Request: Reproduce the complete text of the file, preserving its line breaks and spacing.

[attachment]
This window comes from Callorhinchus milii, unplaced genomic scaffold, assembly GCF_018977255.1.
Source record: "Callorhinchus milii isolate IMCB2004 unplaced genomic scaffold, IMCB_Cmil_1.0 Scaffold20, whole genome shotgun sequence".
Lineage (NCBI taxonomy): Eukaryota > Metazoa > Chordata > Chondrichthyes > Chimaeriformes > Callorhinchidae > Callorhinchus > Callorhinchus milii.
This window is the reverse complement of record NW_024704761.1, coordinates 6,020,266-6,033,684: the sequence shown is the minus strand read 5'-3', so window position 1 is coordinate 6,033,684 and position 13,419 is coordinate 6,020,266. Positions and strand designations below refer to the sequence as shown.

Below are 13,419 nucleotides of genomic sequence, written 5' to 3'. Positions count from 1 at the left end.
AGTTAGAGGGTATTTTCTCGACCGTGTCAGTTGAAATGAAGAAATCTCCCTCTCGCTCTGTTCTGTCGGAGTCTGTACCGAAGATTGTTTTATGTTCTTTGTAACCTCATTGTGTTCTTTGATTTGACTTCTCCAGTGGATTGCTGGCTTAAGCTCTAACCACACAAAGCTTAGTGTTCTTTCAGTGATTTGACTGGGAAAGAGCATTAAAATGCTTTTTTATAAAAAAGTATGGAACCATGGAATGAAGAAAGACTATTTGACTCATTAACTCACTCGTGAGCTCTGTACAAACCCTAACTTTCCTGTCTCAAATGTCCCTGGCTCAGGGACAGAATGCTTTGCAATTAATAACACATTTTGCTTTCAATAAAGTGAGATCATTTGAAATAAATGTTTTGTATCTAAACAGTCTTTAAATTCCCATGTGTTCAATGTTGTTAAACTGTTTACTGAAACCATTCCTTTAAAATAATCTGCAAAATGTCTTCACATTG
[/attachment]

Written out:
This window comes from Callorhinchus milii, unplaced genomic scaffold, assembly GCF_018977255.1.
Source record: "Callorhinchus milii isolate IMCB2004 unplaced genomic scaffold, IMCB_Cmil_1.0 Scaffold20, whole genome shotgun sequence".
Lineage (NCBI taxonomy): Eukaryota > Metazoa > Chordata > Chondrichthyes > Chimaeriformes > Callorhinchidae > Callorhinchus > Callorhinchus milii.
This window is the reverse complement of record NW_024704761.1, coordinates 6,020,266-6,033,684: the sequence shown is the minus strand read 5'-3', so window position 1 is coordinate 6,033,684 and position 13,419 is coordinate 6,020,266. Positions and strand designations below refer to the sequence as shown.

Below are 13,419 nucleotides of genomic sequence, written 5' to 3'. Positions count from 1 at the left end.
AGTTAGAGGGTATTTTCTCGACCGTGTCAGTTGAAATGAAGAAATCTCCCTCTCGCTCTGTTCTGTCGGAGTCTGTACCGAAGATTGTTTTATGTTCTTTGTAACCTCATTGTGTTCTTTGATTTGACTTCTCCAGTGGATTGCTGGCTTAAGCTCTAACCACACAAAGCTTAGTGTTCTTTCAGTGATTTGACTGGGAAAGAGCATTAAAATGCTTTTTTATAAAAAAGTATGGAACCATGGAATGAAGAAAGACTATTTGACTCATTAACTCACTCGTGAGCTCTGTACAAACCCTAACTTTCCTGTCTCAAATGTCCCTGGCTCAGGGACAGAATGCTTTGCAATTAATAACACATTTTGCTTTCAATAAAGTGAGATCATTTGAAATAAATGTTTTGTATCTAAACAGTCTTTAAATTCCCATGTGTTCAATGTTGTTAAACTGTTTACTGAAACCATTCCTTTAAAATAATCTGCAAAATGTCTTCACATTG